Edward Lear was a man unafraid of his own imagination. In his best-known nonsense poems and limericks, he wrote of things the world has never seen: green-headed Jumblies; toeless Pobbles; oceanic romances between birds and cats.
But before he began bringing these impossibilities to life, Lear had a different focus: he drew parrots. When he was young, Lear was employed as an ornithological illustrator, and he spent years learning to draw birds, favoring live models in an era when most worked from taxidermy. Before he turned 20, he’d published Illustrations of the Family of Psittacidae, or Parrots, a critical success, and the first monograph produced in England to focus on a single family of birds.
Lear was born in London in 1812. One of the youngest of a gaggle of kids—he always said he was the 20th of 21, although some contest this exact number—he was raised mostly by his oldest sister, Ann. According to biographer Peter Levi, it was Ann who taught Lear to draw, and the two siblings spent many hours meticulously copying flowers, birds, and butterflies from textbooks and magazines.
Early on in Lear’s childhood, his father went into debt, and his family fell on hard times. When he turned 15, he decided to put his talents to work professionally, and began taking commissions for everything from decorative fans to “morbid disease drawings for hospitals,” as he later wrote a friend. In this way, he explained, he managed to make enough money “for bread and cheese.”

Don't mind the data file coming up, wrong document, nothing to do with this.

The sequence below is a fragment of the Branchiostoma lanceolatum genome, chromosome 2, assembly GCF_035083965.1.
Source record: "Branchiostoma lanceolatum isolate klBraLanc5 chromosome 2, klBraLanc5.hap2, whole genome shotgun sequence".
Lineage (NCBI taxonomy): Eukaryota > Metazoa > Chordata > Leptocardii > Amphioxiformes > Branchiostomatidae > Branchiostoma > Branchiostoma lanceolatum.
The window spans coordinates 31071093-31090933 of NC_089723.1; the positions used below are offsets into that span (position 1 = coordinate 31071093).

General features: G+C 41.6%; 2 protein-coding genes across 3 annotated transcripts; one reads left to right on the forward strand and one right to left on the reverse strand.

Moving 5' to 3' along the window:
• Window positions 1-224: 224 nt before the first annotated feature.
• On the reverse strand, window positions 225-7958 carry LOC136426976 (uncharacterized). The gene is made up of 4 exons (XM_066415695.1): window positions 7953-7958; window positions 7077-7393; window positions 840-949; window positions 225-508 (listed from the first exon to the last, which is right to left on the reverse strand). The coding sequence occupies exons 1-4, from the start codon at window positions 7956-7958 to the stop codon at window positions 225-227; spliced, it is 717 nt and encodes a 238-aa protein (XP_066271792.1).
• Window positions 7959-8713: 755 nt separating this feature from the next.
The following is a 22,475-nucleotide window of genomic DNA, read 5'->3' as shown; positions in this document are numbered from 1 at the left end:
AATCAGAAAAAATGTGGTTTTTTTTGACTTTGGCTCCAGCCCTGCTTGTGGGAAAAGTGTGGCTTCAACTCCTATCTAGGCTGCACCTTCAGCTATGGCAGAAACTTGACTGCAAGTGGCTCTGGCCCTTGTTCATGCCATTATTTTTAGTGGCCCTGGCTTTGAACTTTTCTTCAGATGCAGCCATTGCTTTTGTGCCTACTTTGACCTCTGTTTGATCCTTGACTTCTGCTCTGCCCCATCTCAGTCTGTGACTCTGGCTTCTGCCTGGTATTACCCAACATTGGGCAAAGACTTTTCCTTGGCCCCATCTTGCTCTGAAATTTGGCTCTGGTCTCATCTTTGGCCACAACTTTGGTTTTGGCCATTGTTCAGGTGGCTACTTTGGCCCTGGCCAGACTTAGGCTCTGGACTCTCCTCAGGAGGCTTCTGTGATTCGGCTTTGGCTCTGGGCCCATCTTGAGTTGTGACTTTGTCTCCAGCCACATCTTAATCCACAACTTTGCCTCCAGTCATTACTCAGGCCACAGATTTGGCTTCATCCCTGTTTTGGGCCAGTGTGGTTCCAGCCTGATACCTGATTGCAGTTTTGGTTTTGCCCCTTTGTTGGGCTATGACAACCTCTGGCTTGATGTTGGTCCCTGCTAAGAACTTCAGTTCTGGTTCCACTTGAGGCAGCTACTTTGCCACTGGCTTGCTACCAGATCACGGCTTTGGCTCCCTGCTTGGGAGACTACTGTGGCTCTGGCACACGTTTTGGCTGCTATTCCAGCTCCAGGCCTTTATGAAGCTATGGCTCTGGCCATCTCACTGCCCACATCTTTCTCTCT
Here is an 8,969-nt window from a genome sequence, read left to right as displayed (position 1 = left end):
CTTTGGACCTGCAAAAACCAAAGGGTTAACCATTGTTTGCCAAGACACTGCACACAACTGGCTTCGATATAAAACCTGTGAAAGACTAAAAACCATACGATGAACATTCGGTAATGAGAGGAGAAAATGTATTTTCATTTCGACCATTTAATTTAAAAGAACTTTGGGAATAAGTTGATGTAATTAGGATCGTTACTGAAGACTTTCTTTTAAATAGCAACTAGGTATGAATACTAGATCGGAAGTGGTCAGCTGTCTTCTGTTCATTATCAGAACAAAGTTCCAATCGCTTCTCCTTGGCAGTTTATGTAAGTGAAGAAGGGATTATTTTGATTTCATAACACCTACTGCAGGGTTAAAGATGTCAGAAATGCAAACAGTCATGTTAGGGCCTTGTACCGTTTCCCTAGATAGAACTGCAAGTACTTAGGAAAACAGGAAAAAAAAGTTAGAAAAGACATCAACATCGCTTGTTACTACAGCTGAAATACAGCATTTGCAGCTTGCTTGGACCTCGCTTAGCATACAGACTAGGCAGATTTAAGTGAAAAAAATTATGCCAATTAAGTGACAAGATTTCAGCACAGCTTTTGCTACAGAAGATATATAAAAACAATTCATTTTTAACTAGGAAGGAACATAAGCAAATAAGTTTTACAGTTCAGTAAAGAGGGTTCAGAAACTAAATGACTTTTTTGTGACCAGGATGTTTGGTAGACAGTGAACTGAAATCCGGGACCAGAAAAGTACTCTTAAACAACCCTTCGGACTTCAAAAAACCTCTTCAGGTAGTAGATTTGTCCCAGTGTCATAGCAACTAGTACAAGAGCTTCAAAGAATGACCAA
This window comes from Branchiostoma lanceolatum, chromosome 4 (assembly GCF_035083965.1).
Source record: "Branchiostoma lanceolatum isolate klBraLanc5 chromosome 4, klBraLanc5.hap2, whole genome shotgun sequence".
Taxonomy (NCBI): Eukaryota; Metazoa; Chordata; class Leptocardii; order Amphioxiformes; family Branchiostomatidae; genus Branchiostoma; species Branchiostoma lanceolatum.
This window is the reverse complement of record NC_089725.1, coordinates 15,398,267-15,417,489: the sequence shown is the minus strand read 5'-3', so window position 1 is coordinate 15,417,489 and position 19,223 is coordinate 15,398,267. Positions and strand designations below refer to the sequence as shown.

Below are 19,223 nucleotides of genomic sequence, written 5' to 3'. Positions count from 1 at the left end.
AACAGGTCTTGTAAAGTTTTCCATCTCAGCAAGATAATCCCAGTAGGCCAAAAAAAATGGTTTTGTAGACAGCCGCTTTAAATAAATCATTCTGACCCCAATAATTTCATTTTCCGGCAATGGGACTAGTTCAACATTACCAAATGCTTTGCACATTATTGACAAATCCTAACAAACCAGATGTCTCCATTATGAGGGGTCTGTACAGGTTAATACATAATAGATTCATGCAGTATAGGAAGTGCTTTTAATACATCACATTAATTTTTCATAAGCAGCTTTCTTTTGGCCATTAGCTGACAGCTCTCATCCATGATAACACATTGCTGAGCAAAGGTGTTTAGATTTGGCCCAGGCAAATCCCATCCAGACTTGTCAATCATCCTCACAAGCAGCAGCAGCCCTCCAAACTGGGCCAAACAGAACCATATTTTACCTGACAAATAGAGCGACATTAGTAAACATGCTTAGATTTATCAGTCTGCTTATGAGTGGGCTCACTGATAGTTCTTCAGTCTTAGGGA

But when he found the time to choose his own subjects, he often made his way to London’s Zoological Gardens. A relatively new experiment by the city’s Zoological Society, the Gardens were dedicated to scientific study, and were filled with creatures imported from all corners of the British Empire. While many artists of the time relied on taxidermied specimens—which, after all, were better at staying still—Lear preferred drawing live animals, and was known to occasionally enter their cages, so as to get a better look.
Although the Gardens were closed to the public, Lear somehow wrangled an invitation to go inside and sketch. (Some sources say that the president of the Zoological Society, Edward Smith-Stanley, happened to come upon Lear drawing and was so impressed that he signed a permission slip. Others say the young artist simply managed to pull some strings.)
Lear liked all kinds of animals, and tried his hand at drawing many, from kangaroos to weasels to platypuses. But although mammals provided a welcome challenge, he found himself especially adept at birds. The zoo’s aviaries were still being built, and Lear quickly gained admission to the temporary parrot quarters on Bruton Street, home to everything from a green macaw to a black-masked Mascarene. “Parrots are my favourites,” he would write later, “and I can do them with greater facility than any other class of animal.”
Perhaps for this reason, in between commissions, Lear decided to undertake a larger project: he would, he decided, create a set of prints devoted entirely to parrots. This was a unique idea, as most natural history books at the time took a geographical focus rather than a taxonomic one, as with John James Audubon’s The Birds of America. Lear managed to gather 125 subscribers—including the then-Queen Consort, Adelaide, to whom he eventually dedicated the book—and set to work.
Lear’s models inspired at least one bit of verse. In December of 1830, he ended a letter to a friend with an account of a parrot-filled day that had left him rather peckish:
“Now I go to my dinner,
For all day I’ve been a-
way at the West End,
Painting the best end
Of some vast Parrots
As red as new carrots,—
(They are at the museum,—
When you come you shall see ‘em,—)
I do the head and neck first;
—And ever since breakfast,
I’ve had one bun merely!
So—yours quite sincerely.”